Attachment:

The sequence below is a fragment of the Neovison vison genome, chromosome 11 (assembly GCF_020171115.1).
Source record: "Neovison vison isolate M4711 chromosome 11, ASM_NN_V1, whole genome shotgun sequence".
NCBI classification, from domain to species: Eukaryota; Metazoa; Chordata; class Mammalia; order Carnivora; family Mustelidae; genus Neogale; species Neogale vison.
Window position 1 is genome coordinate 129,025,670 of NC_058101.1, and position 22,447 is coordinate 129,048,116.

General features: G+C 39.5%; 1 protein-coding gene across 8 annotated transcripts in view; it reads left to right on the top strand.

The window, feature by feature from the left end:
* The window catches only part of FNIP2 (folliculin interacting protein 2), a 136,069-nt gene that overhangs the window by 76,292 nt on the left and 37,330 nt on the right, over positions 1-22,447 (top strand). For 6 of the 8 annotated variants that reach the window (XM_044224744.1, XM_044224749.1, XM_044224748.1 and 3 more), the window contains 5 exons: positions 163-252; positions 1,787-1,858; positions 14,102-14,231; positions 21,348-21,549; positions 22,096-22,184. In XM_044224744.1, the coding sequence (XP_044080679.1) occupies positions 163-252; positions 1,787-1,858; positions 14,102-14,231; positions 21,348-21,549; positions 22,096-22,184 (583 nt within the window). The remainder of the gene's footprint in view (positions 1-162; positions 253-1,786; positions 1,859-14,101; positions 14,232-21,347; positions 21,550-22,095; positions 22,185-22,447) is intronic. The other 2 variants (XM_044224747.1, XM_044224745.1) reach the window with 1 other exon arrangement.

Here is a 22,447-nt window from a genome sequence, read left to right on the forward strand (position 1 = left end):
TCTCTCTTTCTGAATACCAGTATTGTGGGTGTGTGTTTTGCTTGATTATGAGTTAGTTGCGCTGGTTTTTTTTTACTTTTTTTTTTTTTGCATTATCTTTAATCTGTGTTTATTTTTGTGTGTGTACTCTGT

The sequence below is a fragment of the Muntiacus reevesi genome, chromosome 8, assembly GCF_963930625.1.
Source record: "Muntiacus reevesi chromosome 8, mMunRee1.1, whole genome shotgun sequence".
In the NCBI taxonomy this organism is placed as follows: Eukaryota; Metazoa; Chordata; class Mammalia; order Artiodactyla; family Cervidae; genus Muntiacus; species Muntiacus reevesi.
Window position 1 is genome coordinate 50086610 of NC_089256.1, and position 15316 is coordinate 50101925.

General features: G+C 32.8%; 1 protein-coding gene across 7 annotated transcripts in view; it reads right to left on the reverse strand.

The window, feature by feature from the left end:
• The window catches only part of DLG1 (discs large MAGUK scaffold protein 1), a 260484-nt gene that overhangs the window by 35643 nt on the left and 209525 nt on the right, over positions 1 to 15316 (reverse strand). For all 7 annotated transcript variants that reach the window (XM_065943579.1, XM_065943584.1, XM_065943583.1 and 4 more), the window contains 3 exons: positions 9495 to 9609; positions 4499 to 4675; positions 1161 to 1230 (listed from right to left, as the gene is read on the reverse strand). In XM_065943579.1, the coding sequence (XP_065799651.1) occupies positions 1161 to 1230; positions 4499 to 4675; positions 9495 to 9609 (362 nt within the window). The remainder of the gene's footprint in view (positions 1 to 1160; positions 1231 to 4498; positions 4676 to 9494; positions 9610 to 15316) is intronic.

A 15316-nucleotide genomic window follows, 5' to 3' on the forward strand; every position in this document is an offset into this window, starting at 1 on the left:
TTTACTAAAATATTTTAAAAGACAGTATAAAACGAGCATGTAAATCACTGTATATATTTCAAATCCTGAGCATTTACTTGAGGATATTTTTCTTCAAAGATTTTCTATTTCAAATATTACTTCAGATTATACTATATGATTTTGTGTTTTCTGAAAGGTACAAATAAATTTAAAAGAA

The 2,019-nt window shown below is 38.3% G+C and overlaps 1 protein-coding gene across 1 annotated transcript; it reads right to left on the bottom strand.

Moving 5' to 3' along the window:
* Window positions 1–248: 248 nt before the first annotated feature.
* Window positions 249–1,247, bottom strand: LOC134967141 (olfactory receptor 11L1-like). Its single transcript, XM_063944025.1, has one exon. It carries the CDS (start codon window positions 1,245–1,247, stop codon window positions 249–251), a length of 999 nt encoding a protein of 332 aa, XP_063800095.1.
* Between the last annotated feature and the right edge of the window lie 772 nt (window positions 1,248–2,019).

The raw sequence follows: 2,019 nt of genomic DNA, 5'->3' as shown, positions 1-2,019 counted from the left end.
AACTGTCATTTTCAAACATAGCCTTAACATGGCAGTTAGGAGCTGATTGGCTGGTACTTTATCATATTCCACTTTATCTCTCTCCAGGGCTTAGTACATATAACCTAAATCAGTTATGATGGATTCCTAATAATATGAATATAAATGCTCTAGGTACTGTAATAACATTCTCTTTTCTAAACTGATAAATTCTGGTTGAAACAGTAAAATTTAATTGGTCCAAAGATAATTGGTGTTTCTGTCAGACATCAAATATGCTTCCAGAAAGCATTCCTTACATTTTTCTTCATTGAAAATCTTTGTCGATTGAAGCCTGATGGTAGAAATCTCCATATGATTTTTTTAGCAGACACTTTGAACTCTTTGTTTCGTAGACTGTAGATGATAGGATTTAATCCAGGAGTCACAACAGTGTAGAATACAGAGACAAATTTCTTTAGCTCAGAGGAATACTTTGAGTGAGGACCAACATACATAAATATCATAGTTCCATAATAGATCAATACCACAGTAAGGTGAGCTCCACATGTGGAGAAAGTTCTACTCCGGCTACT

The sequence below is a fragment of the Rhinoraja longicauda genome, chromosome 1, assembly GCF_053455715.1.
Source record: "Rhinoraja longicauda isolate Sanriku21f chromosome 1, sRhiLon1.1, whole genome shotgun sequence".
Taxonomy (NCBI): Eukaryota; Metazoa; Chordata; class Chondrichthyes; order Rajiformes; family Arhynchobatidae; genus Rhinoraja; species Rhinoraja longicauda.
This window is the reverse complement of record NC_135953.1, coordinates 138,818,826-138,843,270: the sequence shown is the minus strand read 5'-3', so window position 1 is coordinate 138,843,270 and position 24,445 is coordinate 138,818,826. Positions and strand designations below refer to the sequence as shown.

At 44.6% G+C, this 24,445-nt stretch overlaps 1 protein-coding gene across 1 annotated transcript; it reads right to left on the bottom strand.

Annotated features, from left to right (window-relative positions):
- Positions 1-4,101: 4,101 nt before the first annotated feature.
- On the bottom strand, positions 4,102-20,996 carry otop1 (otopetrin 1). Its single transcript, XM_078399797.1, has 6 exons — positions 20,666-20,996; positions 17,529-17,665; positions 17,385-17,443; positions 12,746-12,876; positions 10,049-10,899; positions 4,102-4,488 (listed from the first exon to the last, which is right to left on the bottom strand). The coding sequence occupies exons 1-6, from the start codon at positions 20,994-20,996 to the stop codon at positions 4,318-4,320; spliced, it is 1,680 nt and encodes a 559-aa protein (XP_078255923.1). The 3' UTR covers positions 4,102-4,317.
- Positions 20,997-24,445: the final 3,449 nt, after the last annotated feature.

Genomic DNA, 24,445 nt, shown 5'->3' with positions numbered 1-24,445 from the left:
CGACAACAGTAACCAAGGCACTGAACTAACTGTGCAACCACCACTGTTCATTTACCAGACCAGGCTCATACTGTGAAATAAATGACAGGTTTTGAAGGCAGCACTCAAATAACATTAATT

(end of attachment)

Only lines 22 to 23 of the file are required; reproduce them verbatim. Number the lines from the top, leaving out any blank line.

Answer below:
* Window positions 249–1,247, bottom strand: LOC134967141 (olfactory receptor 11L1-like). Its single transcript, XM_063944025.1, has one exon. It carries the CDS (start codon window positions 1,245–1,247, stop codon window positions 249–251), a length of 999 nt encoding a protein of 332 aa, XP_063800095.1.
* Between the last annotated feature and the right edge of the window lie 772 nt (window positions 1,248–2,019).